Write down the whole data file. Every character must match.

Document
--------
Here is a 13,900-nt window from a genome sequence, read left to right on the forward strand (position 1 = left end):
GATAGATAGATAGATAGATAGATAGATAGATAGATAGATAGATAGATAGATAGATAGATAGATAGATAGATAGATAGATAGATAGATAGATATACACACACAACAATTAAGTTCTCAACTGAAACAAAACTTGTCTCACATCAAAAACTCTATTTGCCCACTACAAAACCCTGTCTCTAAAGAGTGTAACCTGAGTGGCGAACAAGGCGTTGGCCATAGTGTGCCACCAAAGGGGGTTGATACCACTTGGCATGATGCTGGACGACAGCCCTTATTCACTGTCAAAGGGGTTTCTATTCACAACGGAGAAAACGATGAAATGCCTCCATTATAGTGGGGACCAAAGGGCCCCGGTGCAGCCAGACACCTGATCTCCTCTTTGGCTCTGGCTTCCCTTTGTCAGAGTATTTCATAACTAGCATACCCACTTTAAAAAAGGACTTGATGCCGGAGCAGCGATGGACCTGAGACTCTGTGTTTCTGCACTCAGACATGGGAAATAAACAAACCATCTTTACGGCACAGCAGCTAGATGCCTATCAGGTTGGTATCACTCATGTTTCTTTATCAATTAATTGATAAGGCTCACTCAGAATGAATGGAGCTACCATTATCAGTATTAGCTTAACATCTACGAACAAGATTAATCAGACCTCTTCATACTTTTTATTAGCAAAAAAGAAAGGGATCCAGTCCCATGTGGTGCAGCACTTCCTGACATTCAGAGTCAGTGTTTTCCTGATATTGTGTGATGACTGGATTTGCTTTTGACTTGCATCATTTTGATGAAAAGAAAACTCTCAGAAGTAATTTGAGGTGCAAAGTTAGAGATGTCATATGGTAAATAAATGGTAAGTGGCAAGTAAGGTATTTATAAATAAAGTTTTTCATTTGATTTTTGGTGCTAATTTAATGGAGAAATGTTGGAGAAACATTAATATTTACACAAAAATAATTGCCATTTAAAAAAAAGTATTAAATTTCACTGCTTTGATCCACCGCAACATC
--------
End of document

Here is a 13,900-nt window from a genome sequence, read left to right on the forward strand (position 1 = left end):
GATAGATAGATAGATAGATAGATAGATAGATAGATAGATAGATAGATAGATAGATAGATAGATAGATAGATAGATAGATAGATAGATAGATATACACACACAACAATTAAGTTCTCAACTGAAACAAAACTTGTCTCACATCAAAAACTCTATTTGCCCACTACAAAACCCTGTCTCTAAAGAGTGTAACCTGAGTGGCGAACAAGGCGTTGGCCATAGTGTGCCACCAAAGGGGGTTGATACCACTTGGCATGATGCTGGACGACAGCCCTTATTCACTGTCAAAGGGGTTTCTATTCACAACGGAGAAAACGATGAAATGCCTCCATTATAGTGGGGACCAAAGGGCCCCGGTGCAGCCAGACACCTGATCTCCTCTTTGGCTCTGGCTTCCCTTTGTCAGAGTATTTCATAACTAGCATACCCACTTTAAAAAAGGACTTGATGCCGGAGCAGCGATGGACCTGAGACTCTGTGTTTCTGCACTCAGACATGGGAAATAAACAAACCATCTTTACGGCACAGCAGCTAGATGCCTATCAGGTTGGTATCACTCATGTTTCTTTATCAATTAATTGATAAGGCTCACTCAGAATGAATGGAGCTACCATTATCAGTATTAGCTTAACATCTACGAACAAGATTAATCAGACCTCTTCATACTTTTTATTAGCAAAAAAGAAAGGGATCCAGTCCCATGTGGTGCAGCACTTCCTGACATTCAGAGTCAGTGTTTTCCTGATATTGTGTGATGACTGGATTTGCTTTTGACTTGCATCATTTTGATGAAAAGAAAACTCTCAGAAGTAATTTGAGGTGCAAAGTTAGAGATGTCATATGGTAAATAAATGGTAAGTGGCAAGTAAGGTATTTATAAATAAAGTTTTTCATTTGATTTTTGGTGCTAATTTAATGGAGAAATGTTGGAGAAACATTAATATTTACACAAAAATAATTGCCATTTAAAAAAAAGTATTAAATTTCACTGCTTTGATCCACCGCAACATC